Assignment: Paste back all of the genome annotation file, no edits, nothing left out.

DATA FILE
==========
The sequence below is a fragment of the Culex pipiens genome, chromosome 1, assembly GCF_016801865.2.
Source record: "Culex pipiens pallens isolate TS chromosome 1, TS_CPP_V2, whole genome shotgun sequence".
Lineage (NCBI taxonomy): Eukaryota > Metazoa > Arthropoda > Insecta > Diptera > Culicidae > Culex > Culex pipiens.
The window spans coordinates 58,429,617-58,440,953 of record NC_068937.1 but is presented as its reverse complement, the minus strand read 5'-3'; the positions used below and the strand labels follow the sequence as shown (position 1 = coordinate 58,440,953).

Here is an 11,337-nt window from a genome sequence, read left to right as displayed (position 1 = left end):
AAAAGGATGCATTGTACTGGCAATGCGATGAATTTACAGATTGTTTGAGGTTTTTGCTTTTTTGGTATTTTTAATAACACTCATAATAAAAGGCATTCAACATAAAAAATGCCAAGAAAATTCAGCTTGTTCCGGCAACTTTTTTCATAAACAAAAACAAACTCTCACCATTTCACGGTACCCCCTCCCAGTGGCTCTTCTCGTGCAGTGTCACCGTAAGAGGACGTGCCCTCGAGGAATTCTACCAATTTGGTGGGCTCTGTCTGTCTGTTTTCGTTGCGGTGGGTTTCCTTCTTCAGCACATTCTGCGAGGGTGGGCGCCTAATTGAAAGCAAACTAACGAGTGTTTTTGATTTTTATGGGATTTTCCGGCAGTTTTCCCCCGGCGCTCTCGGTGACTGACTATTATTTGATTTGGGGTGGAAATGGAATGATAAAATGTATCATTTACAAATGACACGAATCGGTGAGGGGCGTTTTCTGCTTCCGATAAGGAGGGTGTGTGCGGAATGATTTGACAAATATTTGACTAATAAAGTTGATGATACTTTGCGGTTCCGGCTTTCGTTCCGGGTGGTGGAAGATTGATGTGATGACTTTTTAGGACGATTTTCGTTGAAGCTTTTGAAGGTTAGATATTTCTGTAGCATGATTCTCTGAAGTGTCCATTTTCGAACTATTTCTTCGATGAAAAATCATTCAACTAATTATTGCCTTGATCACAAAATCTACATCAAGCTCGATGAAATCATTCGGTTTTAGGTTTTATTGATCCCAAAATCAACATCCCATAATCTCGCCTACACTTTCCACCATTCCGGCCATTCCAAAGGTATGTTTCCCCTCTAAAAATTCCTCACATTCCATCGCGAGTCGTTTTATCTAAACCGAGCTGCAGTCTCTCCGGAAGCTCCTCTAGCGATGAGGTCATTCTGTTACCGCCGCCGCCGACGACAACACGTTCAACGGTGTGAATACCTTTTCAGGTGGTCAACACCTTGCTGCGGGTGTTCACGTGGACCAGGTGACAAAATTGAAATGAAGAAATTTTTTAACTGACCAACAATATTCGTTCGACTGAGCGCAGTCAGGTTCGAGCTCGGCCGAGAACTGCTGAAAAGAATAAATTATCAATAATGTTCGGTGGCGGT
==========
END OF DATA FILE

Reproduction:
The sequence below is a fragment of the Culex pipiens genome, chromosome 1, assembly GCF_016801865.2.
Source record: "Culex pipiens pallens isolate TS chromosome 1, TS_CPP_V2, whole genome shotgun sequence".
Lineage (NCBI taxonomy): Eukaryota > Metazoa > Arthropoda > Insecta > Diptera > Culicidae > Culex > Culex pipiens.
The window spans coordinates 58,429,617-58,440,953 of record NC_068937.1 but is presented as its reverse complement, the minus strand read 5'-3'; the positions used below and the strand labels follow the sequence as shown (position 1 = coordinate 58,440,953).

Here is an 11,337-nt window from a genome sequence, read left to right as displayed (position 1 = left end):
AAAAGGATGCATTGTACTGGCAATGCGATGAATTTACAGATTGTTTGAGGTTTTTGCTTTTTTGGTATTTTTAATAACACTCATAATAAAAGGCATTCAACATAAAAAATGCCAAGAAAATTCAGCTTGTTCCGGCAACTTTTTTCATAAACAAAAACAAACTCTCACCATTTCACGGTACCCCCTCCCAGTGGCTCTTCTCGTGCAGTGTCACCGTAAGAGGACGTGCCCTCGAGGAATTCTACCAATTTGGTGGGCTCTGTCTGTCTGTTTTCGTTGCGGTGGGTTTCCTTCTTCAGCACATTCTGCGAGGGTGGGCGCCTAATTGAAAGCAAACTAACGAGTGTTTTTGATTTTTATGGGATTTTCCGGCAGTTTTCCCCCGGCGCTCTCGGTGACTGACTATTATTTGATTTGGGGTGGAAATGGAATGATAAAATGTATCATTTACAAATGACACGAATCGGTGAGGGGCGTTTTCTGCTTCCGATAAGGAGGGTGTGTGCGGAATGATTTGACAAATATTTGACTAATAAAGTTGATGATACTTTGCGGTTCCGGCTTTCGTTCCGGGTGGTGGAAGATTGATGTGATGACTTTTTAGGACGATTTTCGTTGAAGCTTTTGAAGGTTAGATATTTCTGTAGCATGATTCTCTGAAGTGTCCATTTTCGAACTATTTCTTCGATGAAAAATCATTCAACTAATTATTGCCTTGATCACAAAATCTACATCAAGCTCGATGAAATCATTCGGTTTTAGGTTTTATTGATCCCAAAATCAACATCCCATAATCTCGCCTACACTTTCCACCATTCCGGCCATTCCAAAGGTATGTTTCCCCTCTAAAAATTCCTCACATTCCATCGCGAGTCGTTTTATCTAAACCGAGCTGCAGTCTCTCCGGAAGCTCCTCTAGCGATGAGGTCATTCTGTTACCGCCGCCGCCGACGACAACACGTTCAACGGTGTGAATACCTTTTCAGGTGGTCAACACCTTGCTGCGGGTGTTCACGTGGACCAGGTGACAAAATTGAAATGAAGAAATTTTTTAACTGACCAACAATATTCGTTCGACTGAGCGCAGTCAGGTTCGAGCTCGGCCGAGAACTGCTGAAAAGAATAAATTATCAATAATGTTCGGTGGCGGT